In the One Small Thing series, I am highlighting small changes you can make to your daily habits to reduce your waste and make the world a little greener, and your wallet a little thicker.
Check out all the habits already discussed:
Today we are going to talk about a personal favorite of mine: reusable bags.
If plastic straws and plastic bottles are the top 2 offenders found on beaches, the lightweight, ubiquitous bag probably rounds out the top three problem children. We have all been walking along, or driving down the road, only to see the tumbleweed of the twenty-first century, the plastic bag, float across our view.
These bags are small, lightweight, and tear easily. They can be pulled out the open window of a car on the highway, fall out of a shopping cart, or sneak under the lid of a trash can.
America is by far not the only nation with this problem. In fact, in a release from Earth Policy in 2014: “Before a ban on thin bags—which tear readily and get caught by the wind— went into effect in 2003, plastic bags were christened South Africa’s “national flower” because of their prevalence in bushes and trees.”
This problem has been ongoing and recognized for years, and many nations are trying to combat it with both taxes and bans. Many states and countries around the world have instituted taxes on merchants, consumers, or both, for using plastic.
Many more have outright banned single use plastic bags, instead imploring suppliers and citizens to use glass, cloth, paper, or cardboard instead. In America: “U.S. cities with bag bans include San Francisco (as of 2007), Portland (2011), Seattle (2012), Austin (2013), Los Angeles (2014), Dallas (to begin in 2015), and Chicago (2015).”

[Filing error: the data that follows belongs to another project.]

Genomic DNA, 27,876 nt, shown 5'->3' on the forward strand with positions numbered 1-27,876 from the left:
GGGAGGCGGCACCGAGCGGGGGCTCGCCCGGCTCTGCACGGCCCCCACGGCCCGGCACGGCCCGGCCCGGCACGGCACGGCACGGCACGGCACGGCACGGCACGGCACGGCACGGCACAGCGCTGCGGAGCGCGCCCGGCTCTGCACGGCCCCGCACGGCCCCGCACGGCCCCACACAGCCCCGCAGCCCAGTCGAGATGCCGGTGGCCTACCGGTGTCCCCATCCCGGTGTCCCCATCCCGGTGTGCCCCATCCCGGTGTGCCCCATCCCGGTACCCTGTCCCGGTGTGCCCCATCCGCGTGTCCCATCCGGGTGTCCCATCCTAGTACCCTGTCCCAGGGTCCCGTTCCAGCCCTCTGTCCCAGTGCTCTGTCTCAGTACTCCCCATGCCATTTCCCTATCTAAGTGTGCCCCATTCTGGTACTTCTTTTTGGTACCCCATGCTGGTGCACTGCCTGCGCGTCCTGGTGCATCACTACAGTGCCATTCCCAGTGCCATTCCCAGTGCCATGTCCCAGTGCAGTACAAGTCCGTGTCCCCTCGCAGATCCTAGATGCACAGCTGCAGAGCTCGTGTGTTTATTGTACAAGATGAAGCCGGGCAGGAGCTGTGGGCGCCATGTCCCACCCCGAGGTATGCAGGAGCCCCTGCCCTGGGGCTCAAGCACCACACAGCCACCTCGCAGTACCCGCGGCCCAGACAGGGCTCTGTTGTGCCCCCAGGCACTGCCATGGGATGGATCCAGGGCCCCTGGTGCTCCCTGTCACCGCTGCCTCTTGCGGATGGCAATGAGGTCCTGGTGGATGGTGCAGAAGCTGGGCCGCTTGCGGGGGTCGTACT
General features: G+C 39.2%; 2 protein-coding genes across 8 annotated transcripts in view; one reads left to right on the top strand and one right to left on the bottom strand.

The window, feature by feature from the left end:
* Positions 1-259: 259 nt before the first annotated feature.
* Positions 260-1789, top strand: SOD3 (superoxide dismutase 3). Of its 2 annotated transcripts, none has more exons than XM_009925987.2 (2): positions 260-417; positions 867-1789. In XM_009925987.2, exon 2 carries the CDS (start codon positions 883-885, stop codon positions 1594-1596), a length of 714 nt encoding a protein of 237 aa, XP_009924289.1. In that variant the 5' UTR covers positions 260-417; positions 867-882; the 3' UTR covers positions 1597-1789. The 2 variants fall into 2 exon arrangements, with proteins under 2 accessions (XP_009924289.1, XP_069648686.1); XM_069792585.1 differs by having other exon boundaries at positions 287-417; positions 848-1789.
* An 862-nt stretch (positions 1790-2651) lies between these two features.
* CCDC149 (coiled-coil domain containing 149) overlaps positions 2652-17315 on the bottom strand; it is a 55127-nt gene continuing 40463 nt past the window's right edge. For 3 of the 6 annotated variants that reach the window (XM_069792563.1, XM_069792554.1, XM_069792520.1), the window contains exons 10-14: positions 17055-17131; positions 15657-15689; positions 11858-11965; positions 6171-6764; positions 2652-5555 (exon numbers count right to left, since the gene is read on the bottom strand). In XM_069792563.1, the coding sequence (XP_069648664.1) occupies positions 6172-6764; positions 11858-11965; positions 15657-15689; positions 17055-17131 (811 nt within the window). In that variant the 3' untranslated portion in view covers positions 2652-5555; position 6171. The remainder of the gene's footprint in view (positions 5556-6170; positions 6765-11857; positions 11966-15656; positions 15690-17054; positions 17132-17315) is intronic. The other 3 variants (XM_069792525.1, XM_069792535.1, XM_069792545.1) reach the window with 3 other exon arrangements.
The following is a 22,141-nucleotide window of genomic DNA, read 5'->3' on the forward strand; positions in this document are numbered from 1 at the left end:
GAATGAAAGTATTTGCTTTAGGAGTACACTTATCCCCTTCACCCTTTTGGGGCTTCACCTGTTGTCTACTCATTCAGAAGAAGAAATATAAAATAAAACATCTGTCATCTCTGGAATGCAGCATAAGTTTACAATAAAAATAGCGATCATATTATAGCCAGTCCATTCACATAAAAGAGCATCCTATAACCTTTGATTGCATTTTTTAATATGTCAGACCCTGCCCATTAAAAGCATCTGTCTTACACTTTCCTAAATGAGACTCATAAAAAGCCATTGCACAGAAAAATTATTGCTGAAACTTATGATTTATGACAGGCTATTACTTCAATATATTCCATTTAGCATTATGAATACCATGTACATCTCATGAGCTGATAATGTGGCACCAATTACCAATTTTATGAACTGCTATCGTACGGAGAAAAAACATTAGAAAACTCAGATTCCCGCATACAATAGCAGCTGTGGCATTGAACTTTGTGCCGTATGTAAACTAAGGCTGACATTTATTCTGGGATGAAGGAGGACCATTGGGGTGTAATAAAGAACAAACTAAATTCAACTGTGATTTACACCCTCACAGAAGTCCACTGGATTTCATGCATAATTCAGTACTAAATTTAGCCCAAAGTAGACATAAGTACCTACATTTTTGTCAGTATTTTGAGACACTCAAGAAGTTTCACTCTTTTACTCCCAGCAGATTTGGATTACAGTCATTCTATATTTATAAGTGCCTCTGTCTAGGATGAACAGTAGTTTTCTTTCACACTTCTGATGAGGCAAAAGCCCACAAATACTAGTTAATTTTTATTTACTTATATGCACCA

Some more facts from ConservingNow.com:
- A person uses a plastic carrier bag on average for only 12 minutes.
- On average we only recycle one plastic bag in every 200 we use.
- Each year, an estimated 500 billion to 1 trillion plastic bags are consumed worldwide. That comes out to over one million per minute. Billions end up as litter each year.
- Windblown plastic bags are so prevalent in Africa that a cottage industry has sprung up harvesting bags and using them to weave hats, and even bags. According to the BBC, one group alone harvests 30,000 per month.
- According to David Barnes, a marine scientist with the British Antarctic Survey, plastic bags have gone “from being rare in the late 80s and early 90s to being almost everywhere.” Plastic bags have been found floating north of the Arctic Circle near Spitzbergen, and as far south as the Falkland Islands. Source: British Antarctic Survey
- Plastic bags are among the 12 items of debris most often found in coastal cleanups, according to the nonprofit Center for Marine Conservation.
Sources: International Fund for Animal Welfare, the Environmental Protection Agency and other agencies or persons as cited.”
So you know it’s a problem.
You know bags take 500 years to degrade, and even then don’t fully break down, but become toxic micro-plastics.
If you have a bag tax or fee, you’re tired of paying it.
You have a bag full of bags under your sink, or in a closet.
You don’t want to add to your stock anymore.
You’re ready to do something about it.
Recycle or re-use old plastic bags
Since you already have a stash of plastic bags (you know you do), the first thing you can consider is recycling them. Many grocers are now putting up collection bins for old plastic bags right at the checkout or store entrance.
Those bags may be recycled into composite wood, which is a mixture of plastic and wood scraps. Or they may be melted down into a new batch of plastic bags. And a small portion may even end up in the space-age-sounding field of nanotechnology: